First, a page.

While the coronavirus-related shutdowns did wonders for Amazon.com Inc.’s (NASDAQ: AMZN) e-commerce delivery business, the online retailing giant hasn’t entirely abandoned the physical store format. In fact, the Seattle-based company is building out a new brick-and-mortar brand right now, even as America’s retailers dig out from the COVID-19 pandemic.
The move is a sign of Amazon’s dominance and innovation in retail sales. Even as local businesses are suffering, Amazon is confident there’s still a place for physical retail.
And the stores offer Amazon another opportunity to market its digital devices, such as the Kindle. These retail stores are a tiny part of Amazon’s overall business, but may offer important branding value over time.
Overall, analysts have nothing but love for Amazon lately. Many have boosted their price targets for the stock to over $3,000.
Along with the overall market, Amazon dropped substantially Thursday. The stock closed at $2,557.96, down 3.4%. Investors were reacting to worrying signs about coronavirus cases and the broader economy. There was also late breaking news about an antitrust case against Amazon in Europe.
Called Amazon 4-star, the new retail outlets have already opened in some cities while others are being built. Right now, stores are open in Colorado and Texas. Other locations, including New York City and Seattle, are closed temporarily due to the coronavirus.
The company has announced plans for 30 locations in 17 states. Coming soon are stores in Arizona, Florida, Georgia, Maryland, New Jersey and North Carolina. Even the famed Mall of America in Bloomington, Minnesota, will be getting a 4-star.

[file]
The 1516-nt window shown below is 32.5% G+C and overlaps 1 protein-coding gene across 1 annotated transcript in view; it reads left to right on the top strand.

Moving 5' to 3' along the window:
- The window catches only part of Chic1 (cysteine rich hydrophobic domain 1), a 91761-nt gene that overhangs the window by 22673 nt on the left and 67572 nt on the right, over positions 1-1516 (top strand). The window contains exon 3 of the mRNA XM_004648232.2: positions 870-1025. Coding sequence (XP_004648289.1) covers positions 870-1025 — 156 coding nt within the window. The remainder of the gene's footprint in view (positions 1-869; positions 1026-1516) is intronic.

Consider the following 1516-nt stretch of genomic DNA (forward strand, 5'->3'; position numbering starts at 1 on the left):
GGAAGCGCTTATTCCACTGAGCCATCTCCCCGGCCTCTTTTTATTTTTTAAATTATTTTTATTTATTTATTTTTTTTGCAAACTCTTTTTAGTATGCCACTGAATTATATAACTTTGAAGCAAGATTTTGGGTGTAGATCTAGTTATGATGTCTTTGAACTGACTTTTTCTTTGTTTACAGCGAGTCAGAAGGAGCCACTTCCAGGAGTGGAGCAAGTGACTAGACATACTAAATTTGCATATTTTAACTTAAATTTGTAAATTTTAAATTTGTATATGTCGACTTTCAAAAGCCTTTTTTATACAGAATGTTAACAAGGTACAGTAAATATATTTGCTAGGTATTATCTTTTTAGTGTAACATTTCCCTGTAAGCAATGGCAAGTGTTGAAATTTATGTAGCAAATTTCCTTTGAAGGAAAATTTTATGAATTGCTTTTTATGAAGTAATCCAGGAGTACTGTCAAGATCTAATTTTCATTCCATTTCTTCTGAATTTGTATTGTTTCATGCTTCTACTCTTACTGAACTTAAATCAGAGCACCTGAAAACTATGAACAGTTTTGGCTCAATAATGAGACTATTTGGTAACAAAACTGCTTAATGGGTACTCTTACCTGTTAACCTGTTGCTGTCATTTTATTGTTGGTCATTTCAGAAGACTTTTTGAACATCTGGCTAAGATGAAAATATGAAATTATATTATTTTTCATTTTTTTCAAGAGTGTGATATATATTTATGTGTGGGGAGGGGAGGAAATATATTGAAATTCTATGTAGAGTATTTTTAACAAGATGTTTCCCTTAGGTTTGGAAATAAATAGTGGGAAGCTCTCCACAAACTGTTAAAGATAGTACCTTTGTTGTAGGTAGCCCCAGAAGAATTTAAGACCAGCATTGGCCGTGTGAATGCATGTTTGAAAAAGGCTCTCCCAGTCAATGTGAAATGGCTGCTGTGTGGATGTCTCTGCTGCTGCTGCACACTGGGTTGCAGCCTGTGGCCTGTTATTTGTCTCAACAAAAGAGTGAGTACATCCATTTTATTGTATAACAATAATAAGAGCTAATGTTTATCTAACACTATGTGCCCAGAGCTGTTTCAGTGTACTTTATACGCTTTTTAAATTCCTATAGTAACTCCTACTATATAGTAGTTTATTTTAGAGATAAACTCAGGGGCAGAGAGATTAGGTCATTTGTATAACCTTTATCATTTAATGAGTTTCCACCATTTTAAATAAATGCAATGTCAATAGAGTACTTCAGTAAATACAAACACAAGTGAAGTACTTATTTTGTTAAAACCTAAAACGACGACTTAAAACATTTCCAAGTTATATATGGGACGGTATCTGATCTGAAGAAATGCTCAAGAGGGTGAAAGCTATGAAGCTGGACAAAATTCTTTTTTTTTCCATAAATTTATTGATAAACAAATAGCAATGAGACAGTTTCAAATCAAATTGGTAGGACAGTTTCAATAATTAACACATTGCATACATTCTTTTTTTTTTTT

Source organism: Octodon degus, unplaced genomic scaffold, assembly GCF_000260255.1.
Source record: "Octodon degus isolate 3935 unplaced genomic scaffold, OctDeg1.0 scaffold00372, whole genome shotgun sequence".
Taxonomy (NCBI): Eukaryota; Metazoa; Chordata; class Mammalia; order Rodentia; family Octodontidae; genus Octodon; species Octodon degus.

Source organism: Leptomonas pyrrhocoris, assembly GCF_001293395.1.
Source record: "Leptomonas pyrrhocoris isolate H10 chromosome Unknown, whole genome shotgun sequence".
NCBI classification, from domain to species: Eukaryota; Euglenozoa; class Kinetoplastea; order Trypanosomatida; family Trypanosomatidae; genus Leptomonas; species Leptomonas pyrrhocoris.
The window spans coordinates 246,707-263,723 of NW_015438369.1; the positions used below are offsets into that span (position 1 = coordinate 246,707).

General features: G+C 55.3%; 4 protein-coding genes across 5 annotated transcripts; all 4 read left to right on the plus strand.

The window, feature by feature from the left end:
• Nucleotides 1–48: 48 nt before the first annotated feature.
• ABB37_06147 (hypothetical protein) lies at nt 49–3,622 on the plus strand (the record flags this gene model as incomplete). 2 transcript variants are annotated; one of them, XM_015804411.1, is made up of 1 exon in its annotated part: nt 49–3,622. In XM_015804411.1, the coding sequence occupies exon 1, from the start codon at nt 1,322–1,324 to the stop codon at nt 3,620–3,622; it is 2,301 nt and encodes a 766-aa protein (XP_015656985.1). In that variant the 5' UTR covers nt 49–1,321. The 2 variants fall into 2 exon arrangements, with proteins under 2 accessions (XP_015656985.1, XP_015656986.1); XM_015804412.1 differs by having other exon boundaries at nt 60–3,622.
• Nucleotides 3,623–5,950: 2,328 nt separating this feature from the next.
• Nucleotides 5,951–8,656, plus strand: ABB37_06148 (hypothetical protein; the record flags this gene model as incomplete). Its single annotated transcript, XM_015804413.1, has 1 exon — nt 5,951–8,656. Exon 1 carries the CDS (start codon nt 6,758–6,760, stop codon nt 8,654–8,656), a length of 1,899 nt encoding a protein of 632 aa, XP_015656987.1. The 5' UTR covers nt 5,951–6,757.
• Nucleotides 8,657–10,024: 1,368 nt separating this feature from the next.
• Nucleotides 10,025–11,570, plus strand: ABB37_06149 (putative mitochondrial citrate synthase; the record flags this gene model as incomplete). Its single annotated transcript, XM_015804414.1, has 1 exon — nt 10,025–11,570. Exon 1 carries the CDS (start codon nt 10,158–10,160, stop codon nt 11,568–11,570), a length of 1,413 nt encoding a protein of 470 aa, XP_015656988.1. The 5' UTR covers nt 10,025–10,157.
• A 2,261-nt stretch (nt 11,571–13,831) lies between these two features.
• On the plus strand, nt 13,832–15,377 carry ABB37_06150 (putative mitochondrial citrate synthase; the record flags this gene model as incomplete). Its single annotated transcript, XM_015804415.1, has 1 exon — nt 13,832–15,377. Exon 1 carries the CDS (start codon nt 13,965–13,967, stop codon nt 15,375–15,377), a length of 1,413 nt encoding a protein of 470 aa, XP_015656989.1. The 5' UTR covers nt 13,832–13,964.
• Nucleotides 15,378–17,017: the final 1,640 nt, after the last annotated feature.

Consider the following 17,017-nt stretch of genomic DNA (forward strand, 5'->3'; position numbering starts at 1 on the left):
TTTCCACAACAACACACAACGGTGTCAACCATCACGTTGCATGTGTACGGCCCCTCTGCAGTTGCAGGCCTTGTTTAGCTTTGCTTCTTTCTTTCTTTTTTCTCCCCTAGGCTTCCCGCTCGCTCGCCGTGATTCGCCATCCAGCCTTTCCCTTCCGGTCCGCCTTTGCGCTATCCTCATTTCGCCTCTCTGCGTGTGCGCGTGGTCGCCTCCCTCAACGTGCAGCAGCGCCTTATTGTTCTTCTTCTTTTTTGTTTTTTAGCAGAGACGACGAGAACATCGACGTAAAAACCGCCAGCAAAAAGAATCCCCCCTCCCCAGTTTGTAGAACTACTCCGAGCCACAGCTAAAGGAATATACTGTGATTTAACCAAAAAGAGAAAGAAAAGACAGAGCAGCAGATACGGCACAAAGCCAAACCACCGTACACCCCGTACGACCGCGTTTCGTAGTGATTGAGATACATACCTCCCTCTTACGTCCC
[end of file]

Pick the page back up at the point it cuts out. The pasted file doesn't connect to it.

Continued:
As the name implies, the stores carry mostly products that have been reviewed four stars and above by Amazon’s online customers. Store curators may include some items with lower ratings and new trending items.
The stores will carry a limited selection of items sold on Amazon.com, including consumer electronics, toys, games, books, home items and more. Amazon sees 4-star as an extension of Amazon.com, and will mimic some popular online features such as “Most Wished-For” merchandise and “If You Like, Then You’ll Love” sections.
“Our team of curators looks at pre-orders, sales trends, customer reviews and ratings, customer wish lists, and what amazon.com editorial teams have curated online to select only the most-loved amazon.com products for our store,” the company said on its website.
Amazon Prime members who visit 4-star shops will get special discounted prices, which will be displayed alongside the normal retail price. Amazon will use the stores to try to upsell Prime memberships, which will be offered in free 30-day trials in the stores.
Amazon 4-star locations will also offer an opportunity for consumers to try out Amazon devices. Customers can test drive the Echo, Kindle, Fire TV and Fire Tablet. And Amazon employees will be on hand to answer questions, the company said.
This isn’t Amazon’s first go at in-store sales of its own devices. After Amazon purchased the Whole Foods grocery store chain, it displayed and sold Alexa speakers alongside fresh produce and other staples.